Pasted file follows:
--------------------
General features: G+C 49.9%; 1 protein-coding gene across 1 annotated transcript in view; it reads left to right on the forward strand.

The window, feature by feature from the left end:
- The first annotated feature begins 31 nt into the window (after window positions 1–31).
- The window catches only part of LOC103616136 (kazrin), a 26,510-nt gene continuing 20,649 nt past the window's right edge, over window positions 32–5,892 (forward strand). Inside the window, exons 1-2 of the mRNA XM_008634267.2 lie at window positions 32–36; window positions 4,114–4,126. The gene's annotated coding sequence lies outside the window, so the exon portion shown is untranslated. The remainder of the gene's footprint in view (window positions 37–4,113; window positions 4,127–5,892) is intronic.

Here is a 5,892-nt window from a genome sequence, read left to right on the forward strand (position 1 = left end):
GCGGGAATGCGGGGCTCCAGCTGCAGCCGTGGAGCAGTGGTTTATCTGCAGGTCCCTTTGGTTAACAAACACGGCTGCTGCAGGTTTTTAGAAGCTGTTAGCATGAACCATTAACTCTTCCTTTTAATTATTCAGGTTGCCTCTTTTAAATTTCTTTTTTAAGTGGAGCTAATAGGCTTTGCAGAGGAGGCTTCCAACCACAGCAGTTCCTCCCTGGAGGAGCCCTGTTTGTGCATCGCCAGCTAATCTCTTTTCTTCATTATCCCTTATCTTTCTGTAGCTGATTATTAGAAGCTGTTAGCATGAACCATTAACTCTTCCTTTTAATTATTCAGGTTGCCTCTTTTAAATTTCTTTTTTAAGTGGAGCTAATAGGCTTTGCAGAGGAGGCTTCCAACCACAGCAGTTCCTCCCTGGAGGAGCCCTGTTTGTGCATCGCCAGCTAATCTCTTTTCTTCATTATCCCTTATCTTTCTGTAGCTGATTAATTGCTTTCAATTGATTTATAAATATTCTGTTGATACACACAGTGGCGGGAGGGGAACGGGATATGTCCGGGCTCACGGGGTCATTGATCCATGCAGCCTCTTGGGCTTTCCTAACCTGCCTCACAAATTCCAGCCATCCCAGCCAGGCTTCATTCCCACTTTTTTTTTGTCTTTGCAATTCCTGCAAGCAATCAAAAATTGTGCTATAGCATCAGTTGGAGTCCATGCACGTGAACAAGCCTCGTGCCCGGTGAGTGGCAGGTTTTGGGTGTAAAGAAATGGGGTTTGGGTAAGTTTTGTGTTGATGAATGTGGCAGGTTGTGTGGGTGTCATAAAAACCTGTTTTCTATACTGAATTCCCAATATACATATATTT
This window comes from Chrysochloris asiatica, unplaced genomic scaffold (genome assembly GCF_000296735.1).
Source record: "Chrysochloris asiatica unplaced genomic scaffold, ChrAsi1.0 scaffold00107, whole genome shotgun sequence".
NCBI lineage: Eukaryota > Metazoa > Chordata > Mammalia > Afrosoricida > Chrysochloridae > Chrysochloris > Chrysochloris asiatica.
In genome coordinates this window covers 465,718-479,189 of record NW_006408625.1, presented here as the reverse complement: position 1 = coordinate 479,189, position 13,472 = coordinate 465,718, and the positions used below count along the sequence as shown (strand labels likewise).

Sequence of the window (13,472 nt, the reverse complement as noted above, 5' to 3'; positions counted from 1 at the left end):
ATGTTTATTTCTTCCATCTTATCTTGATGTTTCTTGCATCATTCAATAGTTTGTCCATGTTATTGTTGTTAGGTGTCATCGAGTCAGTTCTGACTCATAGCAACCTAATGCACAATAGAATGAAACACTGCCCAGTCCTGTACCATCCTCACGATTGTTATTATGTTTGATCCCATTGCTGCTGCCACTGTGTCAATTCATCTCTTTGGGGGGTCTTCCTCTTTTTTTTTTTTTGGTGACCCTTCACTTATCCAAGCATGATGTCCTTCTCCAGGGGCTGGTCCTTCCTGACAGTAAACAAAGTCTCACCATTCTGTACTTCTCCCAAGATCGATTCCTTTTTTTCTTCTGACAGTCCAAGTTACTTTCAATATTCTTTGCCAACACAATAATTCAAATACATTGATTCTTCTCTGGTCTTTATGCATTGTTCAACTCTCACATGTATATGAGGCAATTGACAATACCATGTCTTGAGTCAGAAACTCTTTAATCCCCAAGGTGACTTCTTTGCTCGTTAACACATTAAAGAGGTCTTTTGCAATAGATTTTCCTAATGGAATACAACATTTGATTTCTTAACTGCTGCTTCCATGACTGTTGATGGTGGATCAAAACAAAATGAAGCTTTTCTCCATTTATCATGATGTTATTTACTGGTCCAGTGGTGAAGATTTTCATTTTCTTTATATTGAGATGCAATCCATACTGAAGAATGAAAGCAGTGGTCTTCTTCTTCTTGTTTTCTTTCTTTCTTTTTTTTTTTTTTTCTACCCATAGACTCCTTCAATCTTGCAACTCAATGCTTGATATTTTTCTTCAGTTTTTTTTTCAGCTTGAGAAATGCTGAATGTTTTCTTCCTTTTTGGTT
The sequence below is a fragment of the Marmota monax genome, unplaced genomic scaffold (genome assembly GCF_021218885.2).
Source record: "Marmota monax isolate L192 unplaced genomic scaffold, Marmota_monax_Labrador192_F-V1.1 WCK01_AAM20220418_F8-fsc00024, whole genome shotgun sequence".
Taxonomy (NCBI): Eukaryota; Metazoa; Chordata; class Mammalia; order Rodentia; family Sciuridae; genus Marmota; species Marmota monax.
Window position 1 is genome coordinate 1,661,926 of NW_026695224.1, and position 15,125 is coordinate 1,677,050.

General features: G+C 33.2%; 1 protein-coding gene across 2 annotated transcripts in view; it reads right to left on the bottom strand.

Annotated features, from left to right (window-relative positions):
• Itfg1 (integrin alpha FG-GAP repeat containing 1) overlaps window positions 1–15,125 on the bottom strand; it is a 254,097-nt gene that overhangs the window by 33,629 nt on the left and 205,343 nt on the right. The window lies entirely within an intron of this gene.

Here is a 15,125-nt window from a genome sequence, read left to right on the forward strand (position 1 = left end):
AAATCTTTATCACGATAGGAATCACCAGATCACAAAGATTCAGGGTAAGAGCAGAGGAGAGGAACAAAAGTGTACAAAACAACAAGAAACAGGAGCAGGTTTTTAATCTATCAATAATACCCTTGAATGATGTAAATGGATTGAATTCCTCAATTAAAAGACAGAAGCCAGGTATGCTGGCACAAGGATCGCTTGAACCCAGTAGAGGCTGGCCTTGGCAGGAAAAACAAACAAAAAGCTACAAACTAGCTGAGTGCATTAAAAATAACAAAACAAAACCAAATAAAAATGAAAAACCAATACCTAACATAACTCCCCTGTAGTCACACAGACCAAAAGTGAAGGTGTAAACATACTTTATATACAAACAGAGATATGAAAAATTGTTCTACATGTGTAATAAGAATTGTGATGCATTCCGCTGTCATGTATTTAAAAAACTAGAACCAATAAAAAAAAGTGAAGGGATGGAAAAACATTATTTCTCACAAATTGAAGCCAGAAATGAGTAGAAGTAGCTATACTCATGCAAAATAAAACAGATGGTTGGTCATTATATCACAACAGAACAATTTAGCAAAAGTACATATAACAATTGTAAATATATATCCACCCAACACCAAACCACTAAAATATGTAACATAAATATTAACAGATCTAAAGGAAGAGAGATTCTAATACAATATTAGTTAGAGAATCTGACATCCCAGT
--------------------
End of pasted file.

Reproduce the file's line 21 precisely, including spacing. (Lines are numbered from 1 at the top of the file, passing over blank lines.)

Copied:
AAATCTTTATCACGATAGGAATCACCAGATCACAAAGATTCAGGGTAAGAGCAGAGGAGAGGAACAAAAGTGTACAAAACAACAAGAAACAGGAGCAGGTTTTTAATCTATCAATAATACCCTTGAATGATGTAAATGGATTGAATTCCTCAATTAAAAGACAGAAGCCAGGTATGCTGGCACAAGGATCGCTTGAACCCAGTAGAGGCTGGCCTTGGCAGGAAAAACAAACAAAAAGCTACAAACTAGCTGAGTGCATTAAAAATAACAAAACAAAACCAAATAAAAATGAAAAACCAATACCTAACATAACTCCCCTGTAGTCACACAGACCAAAAGTGAAGGTGTAAACATACTTTATATACAAACAGAGATATGAAAAATTGTTCTACATGTGTAATAAGAATTGTGATGCATTCCGCTGTCATGTATTTAAAAAACTAGAACCAATAAAAAAAAGTGAAGGGATGGAAAAACATTATTTCTCACAAATTGAAGCCAGAAATGAGTAGAAGTAGCTATACTCATGCAAAATAAAACAGATGGTTGGTCATTATATCACAACAGAACAATTTAGCAAAAGTACATATAACAATTGTAAATATATATCCACCCAACACCAAACCACTAAAATATGTAACATAAATATTAACAGATCTAAAGGAAGAGAGATTCTAATACAATATTAGTTAGAGAATCTGACATCCCAGT